Accessibility links

Breaking News

Fox Touts Fiscal Reform Package Set Aside by Mexico's Congress - 2002-01-08

Mexican President Vicente Fox is optimistic his country will maintain its economic strength in the year ahead in spite of the Mexican Congress' failure to pass his comprehensive fiscal reform package. The president has not given up on achieving that reform.

The decision of the Congress to set aside the reform proposal and to pass a hodgepodge of new taxes on luxury items, soft drinks and other consumer items is viewed as a setback by Mexican President Vincente Fox. But Mr. Fox says he has not given up. Speaking to VOA on Tuesday, he stressed he still believes his comprehensive tax reform proposal would strengthen the economy and reduce poverty.

"It is very positive in several aspects," said Mr. Fox. "One has to do with stability. That reform will bring additional stability to the Mexican economy and that will permit us to have a very short, very small deficit, which again strengthens the capacity of our economy. Number two, it brings in resources to be able to put in investment in human capital, specifically education, health and programs to combat poverty in Mexico."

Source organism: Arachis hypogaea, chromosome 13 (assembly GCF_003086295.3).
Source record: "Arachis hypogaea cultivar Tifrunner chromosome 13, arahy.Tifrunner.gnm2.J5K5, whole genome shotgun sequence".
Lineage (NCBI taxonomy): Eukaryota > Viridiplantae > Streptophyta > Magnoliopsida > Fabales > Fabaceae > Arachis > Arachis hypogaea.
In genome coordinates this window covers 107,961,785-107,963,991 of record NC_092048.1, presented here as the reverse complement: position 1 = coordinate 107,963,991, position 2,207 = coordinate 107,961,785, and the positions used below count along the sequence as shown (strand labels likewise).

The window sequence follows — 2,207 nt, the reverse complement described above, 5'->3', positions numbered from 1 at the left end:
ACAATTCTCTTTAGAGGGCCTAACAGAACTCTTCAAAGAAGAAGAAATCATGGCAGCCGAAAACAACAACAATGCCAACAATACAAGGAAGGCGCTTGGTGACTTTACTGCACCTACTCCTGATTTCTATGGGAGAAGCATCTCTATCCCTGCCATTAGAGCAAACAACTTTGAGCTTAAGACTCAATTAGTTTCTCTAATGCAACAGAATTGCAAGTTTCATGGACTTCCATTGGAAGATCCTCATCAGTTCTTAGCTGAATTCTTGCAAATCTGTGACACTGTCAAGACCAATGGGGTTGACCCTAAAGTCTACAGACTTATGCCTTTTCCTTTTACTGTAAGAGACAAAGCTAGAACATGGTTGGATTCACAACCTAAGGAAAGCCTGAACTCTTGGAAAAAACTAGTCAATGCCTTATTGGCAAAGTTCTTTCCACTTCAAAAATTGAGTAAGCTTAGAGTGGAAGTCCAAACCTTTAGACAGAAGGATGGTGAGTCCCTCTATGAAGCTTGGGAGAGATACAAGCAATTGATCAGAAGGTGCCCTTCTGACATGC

President Fox said the taxes passed by the Congress in the early hours of the new year are insufficient to accomplish the goals his government set out. The taxes approved by the Congress would provide about half of the revenue the Fox government had requested for this year.

In addition, the Congressional tax measures are under attack from legal experts and financial accounting firms who note that some of the taxes are unconstitutional or legally flawed in other respects. The Mexican constitution requires that the budget be approved prior to the end of the year, but, in an all-night session, the Congress ended up passing many of the taxes after midnight on January 1.

The new taxes are also facing a number of court injunctions resulting from legal challenges brought by various industries. For example, legal experts say the Congress erred in applying a new tax on cellular phone calls, using a type of tax designed for such consumer items as cigarettes and beer.

For the moment, however, the Fox government appears willing to live with the revenue provided by the new taxes. Finance Minister Francisco Gil Diaz calls the tax measures "a step forward." International financial agencies are also taking a flexible attitude regarding the new taxes. The rating agency Standard and Poor's has called on Mexico to reduce its dependence on oil revenues for government spending and Mr. Diaz says he believes the new taxes will help in that regard.